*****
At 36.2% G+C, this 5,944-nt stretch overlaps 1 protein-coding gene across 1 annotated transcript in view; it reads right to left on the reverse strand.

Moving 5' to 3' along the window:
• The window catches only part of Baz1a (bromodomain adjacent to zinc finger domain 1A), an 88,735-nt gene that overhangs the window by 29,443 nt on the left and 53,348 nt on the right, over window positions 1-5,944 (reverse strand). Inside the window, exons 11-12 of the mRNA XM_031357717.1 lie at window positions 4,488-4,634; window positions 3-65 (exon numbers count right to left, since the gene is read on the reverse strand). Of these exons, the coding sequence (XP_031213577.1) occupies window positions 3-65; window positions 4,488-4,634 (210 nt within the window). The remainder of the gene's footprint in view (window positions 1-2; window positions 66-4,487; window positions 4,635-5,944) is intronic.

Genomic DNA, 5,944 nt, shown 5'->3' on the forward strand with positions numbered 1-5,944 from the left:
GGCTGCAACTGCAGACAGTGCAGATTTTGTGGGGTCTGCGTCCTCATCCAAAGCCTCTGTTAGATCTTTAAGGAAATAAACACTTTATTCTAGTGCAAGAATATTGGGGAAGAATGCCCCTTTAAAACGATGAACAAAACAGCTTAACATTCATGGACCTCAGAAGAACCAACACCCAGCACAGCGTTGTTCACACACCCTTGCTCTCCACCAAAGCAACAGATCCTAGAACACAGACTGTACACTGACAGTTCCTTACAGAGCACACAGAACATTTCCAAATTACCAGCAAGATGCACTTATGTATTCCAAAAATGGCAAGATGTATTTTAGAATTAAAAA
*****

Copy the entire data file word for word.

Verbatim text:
At 36.2% G+C, this 5,944-nt stretch overlaps 1 protein-coding gene across 1 annotated transcript in view; it reads right to left on the reverse strand.

Moving 5' to 3' along the window:
• The window catches only part of Baz1a (bromodomain adjacent to zinc finger domain 1A), an 88,735-nt gene that overhangs the window by 29,443 nt on the left and 53,348 nt on the right, over window positions 1-5,944 (reverse strand). Inside the window, exons 11-12 of the mRNA XM_031357717.1 lie at window positions 4,488-4,634; window positions 3-65 (exon numbers count right to left, since the gene is read on the reverse strand). Of these exons, the coding sequence (XP_031213577.1) occupies window positions 3-65; window positions 4,488-4,634 (210 nt within the window). The remainder of the gene's footprint in view (window positions 1-2; window positions 66-4,487; window positions 4,635-5,944) is intronic.

Genomic DNA, 5,944 nt, shown 5'->3' on the forward strand with positions numbered 1-5,944 from the left:
GGCTGCAACTGCAGACAGTGCAGATTTTGTGGGGTCTGCGTCCTCATCCAAAGCCTCTGTTAGATCTTTAAGGAAATAAACACTTTATTCTAGTGCAAGAATATTGGGGAAGAATGCCCCTTTAAAACGATGAACAAAACAGCTTAACATTCATGGACCTCAGAAGAACCAACACCCAGCACAGCGTTGTTCACACACCCTTGCTCTCCACCAAAGCAACAGATCCTAGAACACAGACTGTACACTGACAGTTCCTTACAGAGCACACAGAACATTTCCAAATTACCAGCAAGATGCACTTATGTATTCCAAAAATGGCAAGATGTATTTTAGAATTAAAAA